This may look like a neatly arranged stack of numbers, but it’s actually a mathematical treasure trove. Indian mathematicians called it the Staircase of Mount Meru. In Iran, it’s the Khayyam Triangle. And in China, it’s Yang Hui’s Triangle. To much of the Western world, it’s known as Pascal’s Triangle after French mathematician Blaise Pascal, which seems a bit unfair since he was clearly late to the party, but he still had a lot to contribute. So what is it about this that has so intrigued mathematicians the world over? In short, it’s full of patterns and secrets. First and foremost, there’s the pattern that generates it.
Start with one and imagine invisible zeros on either side of it. Add them together in pairs, and you’ll generate the next row. Now, do that again and again. Keep going and you’ll wind up with something like this, though really Pascal’s Triangle goes on infinitely. Now, each row corresponds to what’s called the coefficients of a binomial expansion of the form (x+y)^n, where n is the number of the row, and we start counting from zero. So if you make n=2 and expand it, you get (x^2) + 2xy + (y^2). The coefficients, or numbers in front of the variables, are the same as the numbers in that row of Pascal’s Triangle.
You’ll see the same thing with n=3, which expands to this. So the triangle is a quick and easy way to look up all of these coefficients. But there’s much more. For example, add up the numbers in each row, and you’ll get successive powers of two. Or in a given row, treat each number as part of a decimal expansion. In other words, row two is (1×1) + (2×10) + (1×100). You get 121, which is 11^2. And take a look at what happens when you do the same thing to row six. It adds up to 1,771,561, which is 11^6, and so on. There are also geometric applications. Look at the diagonals.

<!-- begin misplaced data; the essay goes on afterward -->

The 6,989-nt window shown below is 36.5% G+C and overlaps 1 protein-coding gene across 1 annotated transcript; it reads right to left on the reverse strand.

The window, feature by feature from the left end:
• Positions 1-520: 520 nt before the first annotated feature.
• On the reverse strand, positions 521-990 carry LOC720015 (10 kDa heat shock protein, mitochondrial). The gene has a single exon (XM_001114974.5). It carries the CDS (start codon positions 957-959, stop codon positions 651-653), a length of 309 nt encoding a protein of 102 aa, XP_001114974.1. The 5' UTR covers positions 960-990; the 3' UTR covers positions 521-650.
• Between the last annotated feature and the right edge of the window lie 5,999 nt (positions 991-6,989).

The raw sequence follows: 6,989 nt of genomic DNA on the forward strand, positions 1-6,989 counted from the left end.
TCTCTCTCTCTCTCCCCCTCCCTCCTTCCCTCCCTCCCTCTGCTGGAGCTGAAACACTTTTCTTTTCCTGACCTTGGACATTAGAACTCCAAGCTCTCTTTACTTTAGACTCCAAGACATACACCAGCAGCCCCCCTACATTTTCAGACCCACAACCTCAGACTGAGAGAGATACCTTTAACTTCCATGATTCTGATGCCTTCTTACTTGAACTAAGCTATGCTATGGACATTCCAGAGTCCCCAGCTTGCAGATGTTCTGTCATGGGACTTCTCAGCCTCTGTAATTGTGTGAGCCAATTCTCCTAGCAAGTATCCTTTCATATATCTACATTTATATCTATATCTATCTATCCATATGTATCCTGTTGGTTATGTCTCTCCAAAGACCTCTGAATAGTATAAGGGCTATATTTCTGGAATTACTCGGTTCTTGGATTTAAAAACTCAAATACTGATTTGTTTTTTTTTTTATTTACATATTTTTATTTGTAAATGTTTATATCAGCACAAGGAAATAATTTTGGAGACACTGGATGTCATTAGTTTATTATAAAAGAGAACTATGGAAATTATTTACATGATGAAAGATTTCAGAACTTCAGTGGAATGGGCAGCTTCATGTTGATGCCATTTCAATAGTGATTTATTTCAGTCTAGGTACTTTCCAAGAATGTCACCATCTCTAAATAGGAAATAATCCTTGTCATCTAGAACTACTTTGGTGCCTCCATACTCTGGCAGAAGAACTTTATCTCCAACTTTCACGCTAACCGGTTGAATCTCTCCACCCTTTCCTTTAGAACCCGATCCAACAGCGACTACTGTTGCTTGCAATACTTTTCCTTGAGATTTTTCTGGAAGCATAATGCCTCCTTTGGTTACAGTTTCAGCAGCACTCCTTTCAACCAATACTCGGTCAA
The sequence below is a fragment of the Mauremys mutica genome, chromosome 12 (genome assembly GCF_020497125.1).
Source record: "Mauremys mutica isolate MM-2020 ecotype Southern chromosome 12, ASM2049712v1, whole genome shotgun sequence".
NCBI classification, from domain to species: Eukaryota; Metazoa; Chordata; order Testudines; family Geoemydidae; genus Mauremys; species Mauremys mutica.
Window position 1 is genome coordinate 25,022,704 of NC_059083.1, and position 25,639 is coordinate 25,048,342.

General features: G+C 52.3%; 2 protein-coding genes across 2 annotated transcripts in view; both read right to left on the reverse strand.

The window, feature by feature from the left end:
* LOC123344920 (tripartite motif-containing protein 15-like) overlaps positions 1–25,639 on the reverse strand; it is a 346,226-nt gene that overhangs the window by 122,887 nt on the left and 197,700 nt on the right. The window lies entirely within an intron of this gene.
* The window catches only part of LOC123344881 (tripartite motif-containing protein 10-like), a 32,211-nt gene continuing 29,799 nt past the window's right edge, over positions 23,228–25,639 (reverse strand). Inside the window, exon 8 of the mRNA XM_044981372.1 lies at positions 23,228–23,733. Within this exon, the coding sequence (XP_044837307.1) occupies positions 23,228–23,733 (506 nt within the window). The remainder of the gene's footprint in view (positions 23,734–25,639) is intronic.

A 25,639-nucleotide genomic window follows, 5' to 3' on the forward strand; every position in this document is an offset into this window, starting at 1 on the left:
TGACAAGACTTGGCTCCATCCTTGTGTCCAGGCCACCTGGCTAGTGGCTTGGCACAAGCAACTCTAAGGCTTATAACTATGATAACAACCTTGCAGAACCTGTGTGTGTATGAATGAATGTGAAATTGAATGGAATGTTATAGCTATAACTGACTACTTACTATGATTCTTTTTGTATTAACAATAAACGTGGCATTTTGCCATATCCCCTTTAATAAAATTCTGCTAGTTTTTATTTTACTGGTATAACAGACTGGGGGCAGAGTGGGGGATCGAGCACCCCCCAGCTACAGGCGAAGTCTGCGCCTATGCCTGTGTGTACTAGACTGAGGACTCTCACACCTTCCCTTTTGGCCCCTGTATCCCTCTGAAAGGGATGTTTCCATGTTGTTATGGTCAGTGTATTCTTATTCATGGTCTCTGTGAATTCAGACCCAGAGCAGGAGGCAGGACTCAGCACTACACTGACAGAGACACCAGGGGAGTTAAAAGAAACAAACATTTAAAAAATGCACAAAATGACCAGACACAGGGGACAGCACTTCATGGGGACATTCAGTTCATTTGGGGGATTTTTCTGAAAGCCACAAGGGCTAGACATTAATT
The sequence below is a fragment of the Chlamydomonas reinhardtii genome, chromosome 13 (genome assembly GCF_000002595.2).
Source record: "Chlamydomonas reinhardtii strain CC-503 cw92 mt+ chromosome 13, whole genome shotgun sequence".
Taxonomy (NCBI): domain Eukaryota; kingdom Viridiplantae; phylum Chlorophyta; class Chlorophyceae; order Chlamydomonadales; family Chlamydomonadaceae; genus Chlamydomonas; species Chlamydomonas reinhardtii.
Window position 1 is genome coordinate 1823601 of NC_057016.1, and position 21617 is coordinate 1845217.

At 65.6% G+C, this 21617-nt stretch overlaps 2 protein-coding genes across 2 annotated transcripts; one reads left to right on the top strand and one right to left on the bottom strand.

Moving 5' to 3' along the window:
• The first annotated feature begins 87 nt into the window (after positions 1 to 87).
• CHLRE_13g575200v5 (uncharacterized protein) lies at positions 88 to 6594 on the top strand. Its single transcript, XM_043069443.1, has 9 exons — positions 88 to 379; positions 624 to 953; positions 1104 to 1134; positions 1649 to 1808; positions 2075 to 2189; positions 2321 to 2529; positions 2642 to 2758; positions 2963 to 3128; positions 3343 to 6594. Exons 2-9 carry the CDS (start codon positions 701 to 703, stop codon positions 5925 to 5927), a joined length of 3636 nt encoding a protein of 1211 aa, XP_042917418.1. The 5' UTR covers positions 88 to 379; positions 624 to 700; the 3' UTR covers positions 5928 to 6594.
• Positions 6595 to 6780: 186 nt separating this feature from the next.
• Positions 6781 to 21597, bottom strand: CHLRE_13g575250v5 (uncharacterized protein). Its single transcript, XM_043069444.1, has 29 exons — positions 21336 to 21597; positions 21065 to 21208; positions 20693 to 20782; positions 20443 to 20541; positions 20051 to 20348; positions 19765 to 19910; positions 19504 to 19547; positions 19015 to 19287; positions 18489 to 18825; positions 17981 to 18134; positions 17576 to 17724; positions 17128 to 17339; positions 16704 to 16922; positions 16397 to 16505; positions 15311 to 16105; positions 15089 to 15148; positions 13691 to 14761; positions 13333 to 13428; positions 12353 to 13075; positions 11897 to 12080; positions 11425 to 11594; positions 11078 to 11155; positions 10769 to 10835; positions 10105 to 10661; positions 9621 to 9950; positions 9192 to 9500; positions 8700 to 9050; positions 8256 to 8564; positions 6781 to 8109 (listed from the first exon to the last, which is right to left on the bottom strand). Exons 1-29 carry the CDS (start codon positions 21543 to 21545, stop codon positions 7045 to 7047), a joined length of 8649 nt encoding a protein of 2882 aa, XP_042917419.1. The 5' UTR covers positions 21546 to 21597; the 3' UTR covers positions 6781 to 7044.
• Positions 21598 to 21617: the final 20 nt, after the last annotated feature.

The first two aren’t very interesting: all ones, and then the positive integers, also known as natural numbers. But the numbers in the next diagonal are called the triangular numbers because if you take that many dots, you can stack them into equilateral triangles. The next diagonal has the tetrahedral numbers because similarly, you can stack that many spheres into tetrahedra. Or how about this: shade in all of the odd numbers. It doesn’t look like much when the triangle’s small, but if you add thousands of rows, you get a fractal known as Sierpinski’s Triangle. This triangle isn’t just a mathematical work of art. It’s also quite useful, especially when it comes to probability and calculations in the domain of combinatorics.
Say you want to have five children, and would like to know the probability of having your dream family of three girls and two boys. In the binomial expansion, that corresponds to girl plus boy to the fifth power. So we look at the row five, where the first number corresponds to five girls, and the last corresponds to five boys. The third number is what we’re looking for.
Ten out of the sum of all the possibilities in the row. so 10/32, or 31.25%. Or, if you’re randomly picking a five-player basketball team out of a group of twelve friends, how many possible groups of five are there? In combinatoric terms, this problem would be phrased as twelve choose five, and could be calculated with this formula, or you could just look at the sixth element of row twelve on the triangle and get your answer. The patterns in Pascal’s Triangle are a testament to the elegantly interwoven fabric of mathematics. And it’s still revealing fresh secrets to this day. For example, mathematicians recently discovered a way to expand it to these kinds of polynomials. What might we find next? Well, that’s up to you.